J: [On the bigger stage] you probably get a better sound on stage and obviously you're in front of more people; on a smaller stage you're closer and you sort of feel the vibe a bit more, but we prepare the same .

A: It can be more of a party atmosphere the smaller the show, everybody’s top of you, you haven't got that division that you’ve got with the barrier and stuff with the bigger shows. Honestly like with the Apollo, its like the spectacle of the crowd and you see the video on youtube of the crowd all singing the tunes back, that's amazing. But yeah the smaller ones you feel a bit more..



D: Involved More of apart crowd yourself

Obviously you're gaining some heavy traction lately, have you got any strange fan stories, like Mac Demarco once had a tattooed pig foetus, whats the Slow Readers Clubs, tattooed pig foetus?

A:We’ve got a few tattooed fans

J:Someone brought you some honey

A:That’s true, Ive had a few paintings as well. We had a very, very passionate Italian fan, that got, too obsessed so he's not with us anymore – we’re only joking- we bumped him off. That came to a faithful conclusion, but uh yeah...

Care to elaborate or Is that a touchy subject ?

J: Our fans are great, they’ll come to a gig and then they’ll come to another one, but they’ll bring other people with them they won’t just keep it to themselves. We’ve relied on that big time because we don’t get a massive amount of radio play, so we need people who come to our gigs, or if they’ve seen us at a festival you tend to get them saying we saw you at a festival and I've brought my two mates along as well, and the next time their two mates might bring two more mates. That’s whats really good about our fans, they're so passionate and they really want us to do well and because of that they’ll buy our songs, they’ll buy our merch and they’ll bring their mates and their mates will bring more mates. It's helped us out massively!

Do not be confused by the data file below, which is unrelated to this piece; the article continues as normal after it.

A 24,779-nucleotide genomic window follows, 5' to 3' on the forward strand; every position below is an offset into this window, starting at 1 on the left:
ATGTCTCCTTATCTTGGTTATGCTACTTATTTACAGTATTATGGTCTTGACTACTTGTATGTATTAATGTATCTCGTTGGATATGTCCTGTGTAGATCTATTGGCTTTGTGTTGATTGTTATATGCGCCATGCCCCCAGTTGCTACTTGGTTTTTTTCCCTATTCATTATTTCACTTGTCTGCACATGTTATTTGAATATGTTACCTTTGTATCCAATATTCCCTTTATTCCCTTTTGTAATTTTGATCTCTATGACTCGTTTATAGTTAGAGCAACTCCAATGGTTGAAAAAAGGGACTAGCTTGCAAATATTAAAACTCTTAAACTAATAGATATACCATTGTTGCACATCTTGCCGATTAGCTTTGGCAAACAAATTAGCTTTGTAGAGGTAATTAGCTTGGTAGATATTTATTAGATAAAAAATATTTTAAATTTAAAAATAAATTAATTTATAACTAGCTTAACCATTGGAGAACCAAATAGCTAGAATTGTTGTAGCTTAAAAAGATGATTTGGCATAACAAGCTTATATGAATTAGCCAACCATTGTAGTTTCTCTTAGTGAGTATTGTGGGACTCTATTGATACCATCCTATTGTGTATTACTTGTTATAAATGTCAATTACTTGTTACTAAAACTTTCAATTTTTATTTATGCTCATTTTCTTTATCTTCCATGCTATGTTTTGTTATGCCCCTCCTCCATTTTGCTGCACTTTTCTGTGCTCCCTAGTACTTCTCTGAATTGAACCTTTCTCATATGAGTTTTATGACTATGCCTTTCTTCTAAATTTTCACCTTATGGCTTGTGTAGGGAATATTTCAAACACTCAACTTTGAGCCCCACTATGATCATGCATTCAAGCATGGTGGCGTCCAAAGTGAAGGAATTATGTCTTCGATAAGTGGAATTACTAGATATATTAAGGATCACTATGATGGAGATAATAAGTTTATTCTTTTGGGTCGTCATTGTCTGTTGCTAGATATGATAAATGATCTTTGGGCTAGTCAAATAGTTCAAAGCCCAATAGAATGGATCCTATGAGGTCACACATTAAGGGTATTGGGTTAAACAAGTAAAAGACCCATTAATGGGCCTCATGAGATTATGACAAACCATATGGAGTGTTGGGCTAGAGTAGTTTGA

Pic Dom

I was going to say you've grown massively lately. What was the moment you realised you were becoming a bit of a big deal, or was there a moment like that?

J: Because its been gradual, it's weird. You see these bands or groups on tv or whatever, and they might be nobody knows who they are and within a week, they're on the tip of everybody's tongue. Like we said before, ten years , I don’t think we’ll think oh this is the point we’ve made it because it's been a proper hard slog. So it's just a gradual thing. I know it sounds a bit cliché, but take everyday as it comes. I don’t think there’ll be a point where we think we’ve made it now.

D: In the Apollo we look at it and think that’s fucking top, but we look at it like what are we doing next?

Its there a milestone that you'd like to hit, any festivals you'd like to play or venues?

A: it would be great to play Glastonbury and venues wise I'd like us to be in the position to play Apollo sized venues all around the country. And in Europe, like we’re going out on our first tour of Europe in a few weeks and that'll be cool, the first opportunity for people to go and see us out there, other than online of course.

Get a few more crazed Italian fans